When designing the Application Architecture, the Architect needs to be familiar with
  • the business requirements (both functional and non-functional) and
  • Look for opportunities to solve problems and provide common functionality so to simplify (and accelerate) the work of the application designers and developers.

The applications architecture is specified on the basis of business requirements. This involves defining the interaction between application packages, databases, and middleware systems in terms of functional coverage. This helps identify any integration problems or gaps in functional coverage. A migration plan can then be drawn up for systems which are at the end of the software life cycle or which have inherent technological risks.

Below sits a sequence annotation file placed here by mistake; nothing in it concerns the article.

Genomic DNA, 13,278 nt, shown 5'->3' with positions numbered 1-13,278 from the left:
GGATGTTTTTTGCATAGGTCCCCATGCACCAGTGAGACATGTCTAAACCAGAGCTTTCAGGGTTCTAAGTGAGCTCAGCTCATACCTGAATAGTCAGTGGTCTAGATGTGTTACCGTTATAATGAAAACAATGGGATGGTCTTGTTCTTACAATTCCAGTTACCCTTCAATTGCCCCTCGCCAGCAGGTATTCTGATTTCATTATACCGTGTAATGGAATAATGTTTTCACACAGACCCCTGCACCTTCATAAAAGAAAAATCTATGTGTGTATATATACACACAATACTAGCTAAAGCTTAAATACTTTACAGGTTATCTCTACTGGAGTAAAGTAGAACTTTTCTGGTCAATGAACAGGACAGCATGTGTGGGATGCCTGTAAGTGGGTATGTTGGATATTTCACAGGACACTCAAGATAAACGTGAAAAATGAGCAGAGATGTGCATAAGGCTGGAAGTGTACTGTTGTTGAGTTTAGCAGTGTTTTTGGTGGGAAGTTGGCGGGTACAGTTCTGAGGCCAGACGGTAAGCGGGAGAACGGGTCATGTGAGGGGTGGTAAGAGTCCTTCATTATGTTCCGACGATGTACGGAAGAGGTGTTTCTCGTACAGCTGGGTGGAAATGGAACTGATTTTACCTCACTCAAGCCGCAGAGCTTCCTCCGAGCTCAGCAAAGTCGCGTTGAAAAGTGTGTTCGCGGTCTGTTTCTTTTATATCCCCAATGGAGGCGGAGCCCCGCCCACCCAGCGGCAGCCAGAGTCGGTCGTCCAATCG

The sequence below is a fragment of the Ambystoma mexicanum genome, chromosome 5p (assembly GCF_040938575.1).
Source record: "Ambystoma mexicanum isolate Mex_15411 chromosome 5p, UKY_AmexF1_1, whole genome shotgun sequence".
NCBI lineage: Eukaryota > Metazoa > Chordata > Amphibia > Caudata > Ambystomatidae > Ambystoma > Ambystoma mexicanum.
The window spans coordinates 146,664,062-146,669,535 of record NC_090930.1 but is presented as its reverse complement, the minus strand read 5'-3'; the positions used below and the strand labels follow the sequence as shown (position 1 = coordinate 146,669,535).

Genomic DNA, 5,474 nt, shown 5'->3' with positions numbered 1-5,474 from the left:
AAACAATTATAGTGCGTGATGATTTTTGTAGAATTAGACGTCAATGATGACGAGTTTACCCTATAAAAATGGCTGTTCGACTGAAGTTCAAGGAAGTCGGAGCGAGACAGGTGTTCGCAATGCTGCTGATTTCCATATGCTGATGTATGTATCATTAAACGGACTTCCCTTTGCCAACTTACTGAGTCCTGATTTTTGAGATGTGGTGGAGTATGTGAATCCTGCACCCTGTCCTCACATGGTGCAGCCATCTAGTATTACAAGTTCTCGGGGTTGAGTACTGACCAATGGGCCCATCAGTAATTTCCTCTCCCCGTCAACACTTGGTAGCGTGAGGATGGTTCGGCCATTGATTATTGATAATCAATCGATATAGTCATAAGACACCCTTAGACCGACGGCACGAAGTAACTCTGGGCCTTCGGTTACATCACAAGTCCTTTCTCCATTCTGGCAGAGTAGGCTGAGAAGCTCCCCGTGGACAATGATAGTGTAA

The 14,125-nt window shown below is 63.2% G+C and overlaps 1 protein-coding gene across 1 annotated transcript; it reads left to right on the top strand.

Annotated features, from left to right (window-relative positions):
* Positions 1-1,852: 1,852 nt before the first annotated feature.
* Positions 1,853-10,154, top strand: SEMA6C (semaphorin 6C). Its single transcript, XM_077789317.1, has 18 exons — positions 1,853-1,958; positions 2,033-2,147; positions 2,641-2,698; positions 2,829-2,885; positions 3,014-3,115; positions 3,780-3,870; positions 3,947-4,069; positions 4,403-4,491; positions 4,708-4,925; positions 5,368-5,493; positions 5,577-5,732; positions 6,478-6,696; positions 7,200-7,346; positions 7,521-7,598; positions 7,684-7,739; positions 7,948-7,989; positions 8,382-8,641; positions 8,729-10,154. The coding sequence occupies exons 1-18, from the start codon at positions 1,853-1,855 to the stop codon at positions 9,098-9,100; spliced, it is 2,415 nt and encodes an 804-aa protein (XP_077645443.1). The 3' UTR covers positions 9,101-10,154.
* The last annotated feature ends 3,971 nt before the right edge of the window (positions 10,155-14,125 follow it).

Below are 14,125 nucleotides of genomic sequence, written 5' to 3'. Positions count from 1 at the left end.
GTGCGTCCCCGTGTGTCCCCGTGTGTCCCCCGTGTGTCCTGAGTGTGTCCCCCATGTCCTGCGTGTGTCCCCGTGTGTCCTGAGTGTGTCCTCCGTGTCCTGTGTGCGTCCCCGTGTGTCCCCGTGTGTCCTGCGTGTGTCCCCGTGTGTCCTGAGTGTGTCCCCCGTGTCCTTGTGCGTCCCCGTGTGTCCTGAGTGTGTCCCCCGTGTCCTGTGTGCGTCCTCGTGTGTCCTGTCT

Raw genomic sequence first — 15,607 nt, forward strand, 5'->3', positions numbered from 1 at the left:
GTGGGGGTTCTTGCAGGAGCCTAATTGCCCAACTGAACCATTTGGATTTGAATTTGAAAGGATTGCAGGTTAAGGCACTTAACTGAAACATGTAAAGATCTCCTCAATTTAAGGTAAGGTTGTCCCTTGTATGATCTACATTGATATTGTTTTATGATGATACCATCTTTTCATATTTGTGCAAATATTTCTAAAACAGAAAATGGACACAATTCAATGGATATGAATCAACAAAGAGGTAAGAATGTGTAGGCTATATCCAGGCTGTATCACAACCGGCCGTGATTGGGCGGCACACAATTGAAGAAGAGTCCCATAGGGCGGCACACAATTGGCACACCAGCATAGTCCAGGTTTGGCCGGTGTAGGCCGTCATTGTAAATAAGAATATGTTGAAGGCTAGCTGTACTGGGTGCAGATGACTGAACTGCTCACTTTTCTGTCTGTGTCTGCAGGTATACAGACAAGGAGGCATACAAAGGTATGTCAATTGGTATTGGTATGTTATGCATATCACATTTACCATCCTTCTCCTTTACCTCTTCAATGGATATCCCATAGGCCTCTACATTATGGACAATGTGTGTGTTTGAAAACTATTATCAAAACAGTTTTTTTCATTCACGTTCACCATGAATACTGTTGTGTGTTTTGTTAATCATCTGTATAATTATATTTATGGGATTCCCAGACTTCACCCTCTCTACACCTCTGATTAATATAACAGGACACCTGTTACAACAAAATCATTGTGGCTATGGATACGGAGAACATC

Applications Architecture means managing how multiple applications are poised to work together. It is different from software architecture, which deals with design concerns of one application.

Technical Architecture

Technical Architecture defines the middleware, technical services and system software that are required to support one or more application styles. It comprises of Development, Execution & Operation Architecture.

Development architecture

Development architechure includes three major areas:
  • The development life cycle and processes used to build business applications
  • The application models that show the appropriate technical design that will best fit the business requirements
  • The inventory and categorization of the business applications that exist within the organization today. (In some companies, this area is called application architecture, but including it in the definition of the broader development architecture.)

Project management